Book Review: Slavery by Another Name
By Donald R. Barbera
A large portion of white America and a small segment of Blacks like to think that the days of slavery are far in the past; they fervently wish it to be so, otherwise, it provokes discomfort and stirs hidden guilt between both races. Douglas Blackmon’s Pulitzer Prize winning book, “Slavery by Another Name,” is a provocative look at a piece of American history few talk of and even fewer know about.
For those that believe the United States entered a post racial era with the election Barack Obama as the first African American president of the United States, Blackmon’s book reveals some uncomfortable truths regarding black and white relationships, especially concerning racism and slavery.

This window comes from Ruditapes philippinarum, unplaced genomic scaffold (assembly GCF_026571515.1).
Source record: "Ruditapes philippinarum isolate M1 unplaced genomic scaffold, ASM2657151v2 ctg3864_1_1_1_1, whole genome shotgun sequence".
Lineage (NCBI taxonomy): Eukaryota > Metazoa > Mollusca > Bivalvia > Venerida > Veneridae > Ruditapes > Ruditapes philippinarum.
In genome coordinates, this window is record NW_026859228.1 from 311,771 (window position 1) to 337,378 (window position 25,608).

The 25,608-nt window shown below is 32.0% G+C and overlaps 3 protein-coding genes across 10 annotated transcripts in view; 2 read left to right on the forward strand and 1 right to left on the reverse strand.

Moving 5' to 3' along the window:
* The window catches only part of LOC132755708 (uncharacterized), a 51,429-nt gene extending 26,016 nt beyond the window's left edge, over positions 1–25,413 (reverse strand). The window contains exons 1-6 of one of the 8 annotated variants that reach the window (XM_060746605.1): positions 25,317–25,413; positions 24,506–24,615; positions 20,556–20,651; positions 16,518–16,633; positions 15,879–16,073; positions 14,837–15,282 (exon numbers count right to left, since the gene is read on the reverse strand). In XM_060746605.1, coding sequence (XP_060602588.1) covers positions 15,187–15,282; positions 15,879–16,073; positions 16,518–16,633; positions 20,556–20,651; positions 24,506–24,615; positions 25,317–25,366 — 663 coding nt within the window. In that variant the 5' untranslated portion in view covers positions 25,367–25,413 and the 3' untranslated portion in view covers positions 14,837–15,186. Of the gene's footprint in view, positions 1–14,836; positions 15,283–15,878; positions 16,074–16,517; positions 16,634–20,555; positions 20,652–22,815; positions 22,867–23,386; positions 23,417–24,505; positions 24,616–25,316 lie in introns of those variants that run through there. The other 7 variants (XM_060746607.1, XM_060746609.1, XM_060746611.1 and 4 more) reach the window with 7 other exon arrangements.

Blackmon, a Wall Street Journal bureau chief, pulls the covers off one of the most repulsive chapters in American history—convict leasing; or, as his subtitle indicates: The Re-Enslavement of Black Americans from the Civil War to World War II. Blackmon’s narrative focuses on Alabama where leased prisoners worked the coalmines under dangerous and brutal conditions. Other industries using slave labor included railroad, mining, farming, and logging operations. The book makes it clear that Southern states moved to re-enslave blacks immediately after the Emancipation Proclamation became law, January 1, 1863.
The book makes it clear that nearly all the convicts were black. Independent research shows that Southern prison populations suddenly shifted from more than 70% white to nearly 90% black. In addition, prison populations also increased thanks to the number of blacks siphoned into the system. In Georgia, there was a tenfold increase in prison populations during a four-decade period (1868–1908).